Related Rule
Canada
Practice Relating to Rule 65. Perfidy
Section D. Simulation of surrender
Canada’s LOAC Manual (1999) states: “The following are examples of perfidy if a hostile act is committed while: … feigning … to surrender.” 
Canada, The Law of Armed Conflict at the Operational and Tactical Level, Office of the Judge Advocate General, 1999, p. 6-2, § 9(a) (land warfare) and p. 7-2, § 17(a) (air warfare); see also p. 8-11, § 81(b) (naval warfare).
The manual also considers that “feigning surrender of an aircraft and then firing on an unsuspecting adversary after such surrender was accepted” constitutes perfidy in air warfare. 
Canada, The Law of Armed Conflict at the Operational and Tactical Level, Office of the Judge Advocate General, 1999, p. 7-2, § 18(b).
The manual further identifies as a grave breach of the 1977 Additional Protocol I and a war crime the “perfidious use of … protective signs recognized by the Geneva Conventions or [the 1977 Additional Protocol] I”. 
Canada, The Law of Armed Conflict at the Operational and Tactical Level, Office of the Judge Advocate General, 1999, p. 16-2, § 8(a) and p. 16-3, § 16(f).
Canada’s LOAC Manual (2001) states in its chapters on land warfare and air warfare: “The following are examples of perfidy if a hostile act is committed while: a. feigning an intent … to surrender”. 
Canada, The Law of Armed Conflict at the Operational and Tactical Levels, Office of the Judge Advocate General, 13 August 2001, §§ 603.2.a (land warfare) and 706.2.a (air warfare).
In its chapter on air warfare, the manual further states that it is an example of perfidy in air warfare “if a hostile act is committed while … b. feigning surrender of an aircraft and then firing on an unsuspecting adversary after such surrender was accepted”.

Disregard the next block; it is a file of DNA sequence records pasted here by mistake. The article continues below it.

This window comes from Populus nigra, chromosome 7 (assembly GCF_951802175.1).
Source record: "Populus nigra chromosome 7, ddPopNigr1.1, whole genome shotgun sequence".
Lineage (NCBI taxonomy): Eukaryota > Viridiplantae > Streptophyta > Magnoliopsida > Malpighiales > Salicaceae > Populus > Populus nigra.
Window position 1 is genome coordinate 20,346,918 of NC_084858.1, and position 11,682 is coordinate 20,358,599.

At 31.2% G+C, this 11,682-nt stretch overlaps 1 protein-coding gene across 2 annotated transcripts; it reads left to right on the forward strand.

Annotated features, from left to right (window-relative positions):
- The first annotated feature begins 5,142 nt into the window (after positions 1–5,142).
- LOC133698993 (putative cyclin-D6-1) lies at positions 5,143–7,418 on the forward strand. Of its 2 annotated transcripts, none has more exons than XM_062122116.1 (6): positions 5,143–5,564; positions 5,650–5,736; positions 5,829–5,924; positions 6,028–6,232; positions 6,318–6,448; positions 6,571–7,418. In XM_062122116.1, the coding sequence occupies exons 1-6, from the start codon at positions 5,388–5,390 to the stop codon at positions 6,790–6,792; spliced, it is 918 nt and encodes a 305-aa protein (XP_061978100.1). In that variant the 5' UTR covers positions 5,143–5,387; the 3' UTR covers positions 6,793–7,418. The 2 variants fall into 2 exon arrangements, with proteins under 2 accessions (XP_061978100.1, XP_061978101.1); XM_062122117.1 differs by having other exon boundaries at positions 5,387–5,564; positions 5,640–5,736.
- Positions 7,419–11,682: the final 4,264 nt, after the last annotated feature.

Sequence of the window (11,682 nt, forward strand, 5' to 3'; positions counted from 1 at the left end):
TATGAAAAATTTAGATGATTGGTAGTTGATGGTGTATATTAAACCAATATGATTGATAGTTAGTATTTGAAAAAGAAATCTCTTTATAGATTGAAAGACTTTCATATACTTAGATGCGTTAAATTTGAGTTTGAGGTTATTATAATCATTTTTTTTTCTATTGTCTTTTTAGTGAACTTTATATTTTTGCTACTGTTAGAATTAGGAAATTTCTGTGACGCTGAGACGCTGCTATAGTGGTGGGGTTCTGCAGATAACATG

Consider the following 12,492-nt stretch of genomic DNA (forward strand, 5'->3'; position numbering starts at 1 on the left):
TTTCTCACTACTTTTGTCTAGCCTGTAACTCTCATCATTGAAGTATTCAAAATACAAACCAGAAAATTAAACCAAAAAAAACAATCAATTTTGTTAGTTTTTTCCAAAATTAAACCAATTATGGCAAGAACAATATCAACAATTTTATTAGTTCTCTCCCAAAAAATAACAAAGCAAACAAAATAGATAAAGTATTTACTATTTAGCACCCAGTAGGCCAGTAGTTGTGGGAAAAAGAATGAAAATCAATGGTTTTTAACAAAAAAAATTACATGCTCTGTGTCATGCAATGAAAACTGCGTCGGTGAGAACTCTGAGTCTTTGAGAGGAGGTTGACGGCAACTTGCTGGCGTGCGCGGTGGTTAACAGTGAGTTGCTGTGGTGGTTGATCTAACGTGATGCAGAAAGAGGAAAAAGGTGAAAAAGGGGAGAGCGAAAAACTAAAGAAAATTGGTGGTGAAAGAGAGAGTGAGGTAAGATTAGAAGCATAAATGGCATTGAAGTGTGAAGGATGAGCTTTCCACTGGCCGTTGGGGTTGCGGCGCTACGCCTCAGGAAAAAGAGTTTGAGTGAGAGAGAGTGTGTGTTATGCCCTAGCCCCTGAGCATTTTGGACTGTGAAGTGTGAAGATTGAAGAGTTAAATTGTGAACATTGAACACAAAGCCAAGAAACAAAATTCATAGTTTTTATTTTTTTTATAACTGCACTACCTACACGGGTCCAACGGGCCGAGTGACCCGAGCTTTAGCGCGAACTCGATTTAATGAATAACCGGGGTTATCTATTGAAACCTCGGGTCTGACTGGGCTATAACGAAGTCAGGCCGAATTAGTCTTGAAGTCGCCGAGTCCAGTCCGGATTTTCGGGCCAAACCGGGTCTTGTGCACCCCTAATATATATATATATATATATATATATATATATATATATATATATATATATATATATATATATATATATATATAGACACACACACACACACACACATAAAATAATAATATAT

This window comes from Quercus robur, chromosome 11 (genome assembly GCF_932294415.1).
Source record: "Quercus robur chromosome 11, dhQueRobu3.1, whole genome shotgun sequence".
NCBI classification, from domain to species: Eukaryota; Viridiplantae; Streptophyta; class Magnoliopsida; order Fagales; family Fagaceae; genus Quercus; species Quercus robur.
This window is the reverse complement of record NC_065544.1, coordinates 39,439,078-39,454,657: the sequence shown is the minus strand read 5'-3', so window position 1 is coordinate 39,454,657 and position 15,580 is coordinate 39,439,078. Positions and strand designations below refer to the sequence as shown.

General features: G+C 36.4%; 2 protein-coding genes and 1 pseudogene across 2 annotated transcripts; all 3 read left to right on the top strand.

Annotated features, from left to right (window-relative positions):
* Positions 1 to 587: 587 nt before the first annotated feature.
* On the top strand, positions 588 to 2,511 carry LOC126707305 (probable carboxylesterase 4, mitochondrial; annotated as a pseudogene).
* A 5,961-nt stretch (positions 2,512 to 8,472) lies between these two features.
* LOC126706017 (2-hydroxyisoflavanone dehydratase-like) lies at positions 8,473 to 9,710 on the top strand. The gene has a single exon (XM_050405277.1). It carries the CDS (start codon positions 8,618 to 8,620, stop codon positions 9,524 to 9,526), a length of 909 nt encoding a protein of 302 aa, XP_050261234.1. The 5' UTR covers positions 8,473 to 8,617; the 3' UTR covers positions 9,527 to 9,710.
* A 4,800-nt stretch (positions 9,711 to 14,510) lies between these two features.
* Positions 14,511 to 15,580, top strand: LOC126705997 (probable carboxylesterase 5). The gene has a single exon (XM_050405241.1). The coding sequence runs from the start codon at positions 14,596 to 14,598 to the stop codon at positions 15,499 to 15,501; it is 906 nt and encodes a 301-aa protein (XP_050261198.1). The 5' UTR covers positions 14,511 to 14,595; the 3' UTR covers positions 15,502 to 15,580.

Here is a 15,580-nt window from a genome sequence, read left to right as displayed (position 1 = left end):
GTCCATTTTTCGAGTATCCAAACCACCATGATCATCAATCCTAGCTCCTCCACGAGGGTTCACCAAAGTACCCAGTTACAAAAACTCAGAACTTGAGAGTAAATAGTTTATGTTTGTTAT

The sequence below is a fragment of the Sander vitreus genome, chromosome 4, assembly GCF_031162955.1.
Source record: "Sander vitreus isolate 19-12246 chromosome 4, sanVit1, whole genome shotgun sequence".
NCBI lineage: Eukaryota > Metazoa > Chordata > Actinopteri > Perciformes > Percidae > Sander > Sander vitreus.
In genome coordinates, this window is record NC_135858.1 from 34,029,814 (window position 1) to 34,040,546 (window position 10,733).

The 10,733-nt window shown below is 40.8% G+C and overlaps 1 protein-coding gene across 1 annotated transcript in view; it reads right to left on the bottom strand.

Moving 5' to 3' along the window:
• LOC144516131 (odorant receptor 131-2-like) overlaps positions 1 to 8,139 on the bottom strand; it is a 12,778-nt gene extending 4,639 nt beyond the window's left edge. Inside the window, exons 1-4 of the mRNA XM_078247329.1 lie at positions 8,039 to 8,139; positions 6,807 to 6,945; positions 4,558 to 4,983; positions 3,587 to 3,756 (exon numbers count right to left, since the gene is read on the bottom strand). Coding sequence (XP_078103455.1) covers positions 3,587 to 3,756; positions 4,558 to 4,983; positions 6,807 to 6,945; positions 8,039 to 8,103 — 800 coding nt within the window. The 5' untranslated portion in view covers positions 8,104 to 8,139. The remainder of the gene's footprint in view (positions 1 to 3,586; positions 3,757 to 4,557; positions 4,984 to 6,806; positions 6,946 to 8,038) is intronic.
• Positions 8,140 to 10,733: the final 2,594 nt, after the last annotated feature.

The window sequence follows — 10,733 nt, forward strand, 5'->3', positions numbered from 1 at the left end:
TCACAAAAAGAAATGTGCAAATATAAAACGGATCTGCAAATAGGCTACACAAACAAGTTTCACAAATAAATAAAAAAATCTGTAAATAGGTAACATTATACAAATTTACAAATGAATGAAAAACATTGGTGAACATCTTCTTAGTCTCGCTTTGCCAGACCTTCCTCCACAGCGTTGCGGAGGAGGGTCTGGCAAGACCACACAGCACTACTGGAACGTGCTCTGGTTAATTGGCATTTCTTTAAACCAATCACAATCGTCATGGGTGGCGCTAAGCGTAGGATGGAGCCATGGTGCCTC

Canada, The Law of Armed Conflict at the Operational and Tactical Levels, Office of the Judge Advocate General, 13 August 2001, § 706.3.b.
In its chapter on naval warfare, the manual states: “The following are examples of perfidy if a hostile act is committed while: … b. feigning distress or surrender (e.g., by sending a distress signal or by the crew taking to the life rafts)”. 
Canada, The Law of Armed Conflict at the Operational and Tactical Levels, Office of the Judge Advocate General, 13 August 2001, § 857.2.b.
In its chapter on “War crimes, individual criminal liability and command responsibility”, the manual identifies as a grave breach of Additional Protocol I and a war crime the “perfidious use of … protective signs recognized by the Geneva Conventions or [the 1977 Additional Protocol] I”. 
Canada, The Law of Armed Conflict at the Operational and Tactical Levels, Office of the Judge Advocate General, 13 August 2001, § 1608.2.f.
Canada’s Geneva Conventions Act (1985), as amended in 2007, provides: “Every person who, whether within or outside Canada, commits a grave breach [of the 1977 Additional Protocol I] … is guilty of an indictable offence.” 
Canada, Geneva Conventions Act, 1985, as amended in 2007, Section 3(1).
Canada’s Crimes against Humanity and War Crimes Act (2000) provides that the war crimes defined in Article 8(2) of the 1998 ICC Statute are “crimes according to customary international law” and, as such, indictable offences under the Act. 
Canada, Crimes against Humanity and War Crimes Act, 2000, Section 4(1) and (4).
In 2013, in the Sapkota case, Canada’s Federal Court dismissed a request for review of a decision denying refugee protection to the applicant on grounds of complicity in crimes against humanity in Nepal between 1991 and 2009. While reviewing the submissions of the respondent, Canada’s Minister of Citizenship and Immigration, the Court stated: “The Respondent notes that the Rome Statute of the International Criminal Court … is endorsed in Canada as a source of customary law.” 
Canada, Federal Court, Sapkota case, Reasons for Judgment and Judgment, 15 July 2013, § 28.